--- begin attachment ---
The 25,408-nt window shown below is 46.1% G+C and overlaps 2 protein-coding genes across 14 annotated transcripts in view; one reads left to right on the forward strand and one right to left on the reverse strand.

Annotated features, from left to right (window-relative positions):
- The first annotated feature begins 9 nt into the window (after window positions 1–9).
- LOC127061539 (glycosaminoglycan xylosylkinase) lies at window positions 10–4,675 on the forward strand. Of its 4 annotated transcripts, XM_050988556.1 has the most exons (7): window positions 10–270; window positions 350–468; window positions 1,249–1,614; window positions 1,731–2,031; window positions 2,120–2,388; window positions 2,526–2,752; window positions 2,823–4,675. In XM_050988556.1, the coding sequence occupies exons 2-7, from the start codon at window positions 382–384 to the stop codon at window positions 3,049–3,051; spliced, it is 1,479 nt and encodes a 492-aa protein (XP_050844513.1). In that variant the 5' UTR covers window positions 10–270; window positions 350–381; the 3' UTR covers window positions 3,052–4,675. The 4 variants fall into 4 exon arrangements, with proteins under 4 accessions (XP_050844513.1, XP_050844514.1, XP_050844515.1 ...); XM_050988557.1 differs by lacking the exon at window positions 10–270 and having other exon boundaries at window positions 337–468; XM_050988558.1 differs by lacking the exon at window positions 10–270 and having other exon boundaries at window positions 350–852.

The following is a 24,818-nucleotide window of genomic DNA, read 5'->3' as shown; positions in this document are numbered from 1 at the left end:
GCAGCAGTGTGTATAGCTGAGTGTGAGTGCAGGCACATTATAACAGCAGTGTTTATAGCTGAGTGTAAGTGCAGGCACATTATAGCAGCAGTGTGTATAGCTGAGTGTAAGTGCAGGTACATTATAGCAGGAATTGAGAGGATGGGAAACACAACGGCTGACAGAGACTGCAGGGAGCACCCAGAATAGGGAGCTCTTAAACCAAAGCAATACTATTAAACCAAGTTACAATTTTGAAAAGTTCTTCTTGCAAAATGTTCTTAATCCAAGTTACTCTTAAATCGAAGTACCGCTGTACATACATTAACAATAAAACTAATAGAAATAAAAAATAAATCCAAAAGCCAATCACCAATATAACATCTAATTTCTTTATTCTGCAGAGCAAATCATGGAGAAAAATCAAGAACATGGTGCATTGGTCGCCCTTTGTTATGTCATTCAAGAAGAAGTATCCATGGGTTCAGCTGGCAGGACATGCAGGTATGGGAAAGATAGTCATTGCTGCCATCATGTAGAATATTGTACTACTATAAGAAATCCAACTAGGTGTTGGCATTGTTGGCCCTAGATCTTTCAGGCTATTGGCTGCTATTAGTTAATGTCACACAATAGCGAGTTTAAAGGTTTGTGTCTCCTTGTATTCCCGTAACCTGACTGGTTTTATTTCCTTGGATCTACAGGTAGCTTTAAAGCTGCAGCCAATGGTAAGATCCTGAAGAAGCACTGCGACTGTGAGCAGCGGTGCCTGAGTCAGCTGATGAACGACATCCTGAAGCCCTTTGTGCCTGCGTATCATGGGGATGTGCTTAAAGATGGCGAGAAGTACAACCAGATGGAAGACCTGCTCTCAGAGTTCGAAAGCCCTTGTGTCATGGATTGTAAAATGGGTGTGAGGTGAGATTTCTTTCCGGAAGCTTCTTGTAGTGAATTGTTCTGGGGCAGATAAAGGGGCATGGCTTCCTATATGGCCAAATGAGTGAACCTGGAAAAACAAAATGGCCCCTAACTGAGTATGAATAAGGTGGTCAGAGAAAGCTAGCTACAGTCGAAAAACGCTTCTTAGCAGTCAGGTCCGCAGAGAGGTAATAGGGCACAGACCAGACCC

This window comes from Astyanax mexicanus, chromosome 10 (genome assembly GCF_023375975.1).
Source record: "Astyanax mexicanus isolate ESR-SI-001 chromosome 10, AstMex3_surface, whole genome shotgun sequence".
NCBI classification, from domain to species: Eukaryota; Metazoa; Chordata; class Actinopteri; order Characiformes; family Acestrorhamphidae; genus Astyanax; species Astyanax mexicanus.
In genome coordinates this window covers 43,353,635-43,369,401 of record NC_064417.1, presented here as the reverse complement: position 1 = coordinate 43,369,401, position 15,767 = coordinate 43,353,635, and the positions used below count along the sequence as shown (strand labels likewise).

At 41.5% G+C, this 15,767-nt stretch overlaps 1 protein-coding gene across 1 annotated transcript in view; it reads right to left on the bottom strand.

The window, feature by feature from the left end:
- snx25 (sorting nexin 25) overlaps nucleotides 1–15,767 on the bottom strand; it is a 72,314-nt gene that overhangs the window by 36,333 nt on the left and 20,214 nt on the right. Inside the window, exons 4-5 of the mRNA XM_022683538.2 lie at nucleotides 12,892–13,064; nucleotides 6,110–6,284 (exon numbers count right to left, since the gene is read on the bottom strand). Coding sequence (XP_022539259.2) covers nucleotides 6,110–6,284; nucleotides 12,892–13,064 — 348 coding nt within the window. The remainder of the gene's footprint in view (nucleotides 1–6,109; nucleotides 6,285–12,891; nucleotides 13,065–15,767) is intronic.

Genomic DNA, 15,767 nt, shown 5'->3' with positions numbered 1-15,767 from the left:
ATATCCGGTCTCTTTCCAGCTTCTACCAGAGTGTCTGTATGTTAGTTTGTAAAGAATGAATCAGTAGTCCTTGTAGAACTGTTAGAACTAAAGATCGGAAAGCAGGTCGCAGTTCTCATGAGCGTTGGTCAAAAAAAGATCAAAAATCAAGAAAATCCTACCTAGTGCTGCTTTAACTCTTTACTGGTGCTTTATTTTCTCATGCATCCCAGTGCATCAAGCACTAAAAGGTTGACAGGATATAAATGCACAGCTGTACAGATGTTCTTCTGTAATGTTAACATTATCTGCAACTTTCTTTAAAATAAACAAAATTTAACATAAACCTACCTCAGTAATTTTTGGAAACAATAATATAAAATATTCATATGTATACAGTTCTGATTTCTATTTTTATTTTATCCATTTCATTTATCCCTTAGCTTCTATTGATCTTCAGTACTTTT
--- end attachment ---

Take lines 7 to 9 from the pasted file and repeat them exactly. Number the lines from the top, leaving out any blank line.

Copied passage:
This window comes from Astyanax mexicanus, chromosome 10 (genome assembly GCF_023375975.1).
Source record: "Astyanax mexicanus isolate ESR-SI-001 chromosome 10, AstMex3_surface, whole genome shotgun sequence".
NCBI classification, from domain to species: Eukaryota; Metazoa; Chordata; class Actinopteri; order Characiformes; family Acestrorhamphidae; genus Astyanax; species Astyanax mexicanus.